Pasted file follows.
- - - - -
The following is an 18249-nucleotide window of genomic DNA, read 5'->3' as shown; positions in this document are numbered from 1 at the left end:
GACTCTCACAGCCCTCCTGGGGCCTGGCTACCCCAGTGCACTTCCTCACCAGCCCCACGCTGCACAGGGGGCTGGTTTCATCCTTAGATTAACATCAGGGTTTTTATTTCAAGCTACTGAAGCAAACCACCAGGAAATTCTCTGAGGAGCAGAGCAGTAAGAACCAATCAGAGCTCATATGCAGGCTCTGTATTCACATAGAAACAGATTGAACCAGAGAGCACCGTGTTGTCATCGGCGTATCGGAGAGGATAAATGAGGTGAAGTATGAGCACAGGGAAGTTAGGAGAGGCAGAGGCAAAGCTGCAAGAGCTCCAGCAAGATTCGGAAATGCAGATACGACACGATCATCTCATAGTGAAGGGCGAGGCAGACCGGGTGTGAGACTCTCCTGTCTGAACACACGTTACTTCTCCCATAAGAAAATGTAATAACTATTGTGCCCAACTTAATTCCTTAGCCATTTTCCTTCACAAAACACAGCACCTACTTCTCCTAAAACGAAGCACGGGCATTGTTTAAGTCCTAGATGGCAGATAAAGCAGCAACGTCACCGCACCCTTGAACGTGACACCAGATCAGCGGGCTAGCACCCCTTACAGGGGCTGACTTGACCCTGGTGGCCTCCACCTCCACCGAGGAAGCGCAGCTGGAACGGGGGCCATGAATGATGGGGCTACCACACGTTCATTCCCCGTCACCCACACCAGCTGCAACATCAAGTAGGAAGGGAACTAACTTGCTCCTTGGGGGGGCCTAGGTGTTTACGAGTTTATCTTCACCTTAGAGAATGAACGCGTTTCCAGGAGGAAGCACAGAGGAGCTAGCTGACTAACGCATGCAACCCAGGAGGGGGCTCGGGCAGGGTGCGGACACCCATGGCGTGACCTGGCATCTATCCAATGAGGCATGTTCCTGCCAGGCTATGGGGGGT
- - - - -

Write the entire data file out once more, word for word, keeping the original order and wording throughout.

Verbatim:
The following is an 18249-nucleotide window of genomic DNA, read 5'->3' as shown; positions in this document are numbered from 1 at the left end:
GACTCTCACAGCCCTCCTGGGGCCTGGCTACCCCAGTGCACTTCCTCACCAGCCCCACGCTGCACAGGGGGCTGGTTTCATCCTTAGATTAACATCAGGGTTTTTATTTCAAGCTACTGAAGCAAACCACCAGGAAATTCTCTGAGGAGCAGAGCAGTAAGAACCAATCAGAGCTCATATGCAGGCTCTGTATTCACATAGAAACAGATTGAACCAGAGAGCACCGTGTTGTCATCGGCGTATCGGAGAGGATAAATGAGGTGAAGTATGAGCACAGGGAAGTTAGGAGAGGCAGAGGCAAAGCTGCAAGAGCTCCAGCAAGATTCGGAAATGCAGATACGACACGATCATCTCATAGTGAAGGGCGAGGCAGACCGGGTGTGAGACTCTCCTGTCTGAACACACGTTACTTCTCCCATAAGAAAATGTAATAACTATTGTGCCCAACTTAATTCCTTAGCCATTTTCCTTCACAAAACACAGCACCTACTTCTCCTAAAACGAAGCACGGGCATTGTTTAAGTCCTAGATGGCAGATAAAGCAGCAACGTCACCGCACCCTTGAACGTGACACCAGATCAGCGGGCTAGCACCCCTTACAGGGGCTGACTTGACCCTGGTGGCCTCCACCTCCACCGAGGAAGCGCAGCTGGAACGGGGGCCATGAATGATGGGGCTACCACACGTTCATTCCCCGTCACCCACACCAGCTGCAACATCAAGTAGGAAGGGAACTAACTTGCTCCTTGGGGGGGCCTAGGTGTTTACGAGTTTATCTTCACCTTAGAGAATGAACGCGTTTCCAGGAGGAAGCACAGAGGAGCTAGCTGACTAACGCATGCAACCCAGGAGGGGGCTCGGGCAGGGTGCGGACACCCATGGCGTGACCTGGCATCTATCCAATGAGGCATGTTCCTGCCAGGCTATGGGGGGT